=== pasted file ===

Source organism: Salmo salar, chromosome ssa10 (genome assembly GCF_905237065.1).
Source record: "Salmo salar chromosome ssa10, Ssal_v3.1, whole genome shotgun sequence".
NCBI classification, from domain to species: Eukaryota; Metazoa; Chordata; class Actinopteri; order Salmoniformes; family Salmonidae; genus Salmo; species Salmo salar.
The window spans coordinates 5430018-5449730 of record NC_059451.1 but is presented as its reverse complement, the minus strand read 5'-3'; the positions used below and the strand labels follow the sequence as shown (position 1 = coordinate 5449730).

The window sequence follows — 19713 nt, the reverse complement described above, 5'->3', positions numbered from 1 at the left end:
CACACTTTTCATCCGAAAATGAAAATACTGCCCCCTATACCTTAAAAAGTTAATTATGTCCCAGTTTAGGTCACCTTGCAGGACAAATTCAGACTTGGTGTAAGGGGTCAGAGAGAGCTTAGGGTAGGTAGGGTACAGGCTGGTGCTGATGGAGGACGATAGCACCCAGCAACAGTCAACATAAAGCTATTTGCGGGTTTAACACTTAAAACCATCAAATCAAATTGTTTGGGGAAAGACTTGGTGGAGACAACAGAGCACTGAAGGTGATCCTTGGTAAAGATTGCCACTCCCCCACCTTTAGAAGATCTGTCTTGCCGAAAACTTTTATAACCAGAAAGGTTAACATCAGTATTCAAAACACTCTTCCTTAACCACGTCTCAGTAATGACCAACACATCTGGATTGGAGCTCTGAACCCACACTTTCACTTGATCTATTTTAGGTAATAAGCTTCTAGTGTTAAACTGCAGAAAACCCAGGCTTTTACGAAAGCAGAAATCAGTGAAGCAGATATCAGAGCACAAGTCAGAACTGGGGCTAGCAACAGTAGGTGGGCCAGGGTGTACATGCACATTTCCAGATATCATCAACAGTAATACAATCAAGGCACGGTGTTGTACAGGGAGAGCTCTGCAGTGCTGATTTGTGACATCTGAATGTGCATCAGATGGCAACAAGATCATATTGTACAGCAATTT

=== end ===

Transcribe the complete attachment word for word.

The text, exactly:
Source organism: Salmo salar, chromosome ssa10 (genome assembly GCF_905237065.1).
Source record: "Salmo salar chromosome ssa10, Ssal_v3.1, whole genome shotgun sequence".
NCBI classification, from domain to species: Eukaryota; Metazoa; Chordata; class Actinopteri; order Salmoniformes; family Salmonidae; genus Salmo; species Salmo salar.
The window spans coordinates 5430018-5449730 of record NC_059451.1 but is presented as its reverse complement, the minus strand read 5'-3'; the positions used below and the strand labels follow the sequence as shown (position 1 = coordinate 5449730).

The window sequence follows — 19713 nt, the reverse complement described above, 5'->3', positions numbered from 1 at the left end:
CACACTTTTCATCCGAAAATGAAAATACTGCCCCCTATACCTTAAAAAGTTAATTATGTCCCAGTTTAGGTCACCTTGCAGGACAAATTCAGACTTGGTGTAAGGGGTCAGAGAGAGCTTAGGGTAGGTAGGGTACAGGCTGGTGCTGATGGAGGACGATAGCACCCAGCAACAGTCAACATAAAGCTATTTGCGGGTTTAACACTTAAAACCATCAAATCAAATTGTTTGGGGAAAGACTTGGTGGAGACAACAGAGCACTGAAGGTGATCCTTGGTAAAGATTGCCACTCCCCCACCTTTAGAAGATCTGTCTTGCCGAAAACTTTTATAACCAGAAAGGTTAACATCAGTATTCAAAACACTCTTCCTTAACCACGTCTCAGTAATGACCAACACATCTGGATTGGAGCTCTGAACCCACACTTTCACTTGATCTATTTTAGGTAATAAGCTTCTAGTGTTAAACTGCAGAAAACCCAGGCTTTTACGAAAGCAGAAATCAGTGAAGCAGATATCAGAGCACAAGTCAGAACTGGGGCTAGCAACAGTAGGTGGGCCAGGGTGTACATGCACATTTCCAGATATCATCAACAGTAATACAATCAAGGCACGGTGTTGTACAGGGAGAGCTCTGCAGTGCTGATTTGTGACATCTGAATGTGCATCAGATGGCAACAAGATCATATTGTACAGCAATTT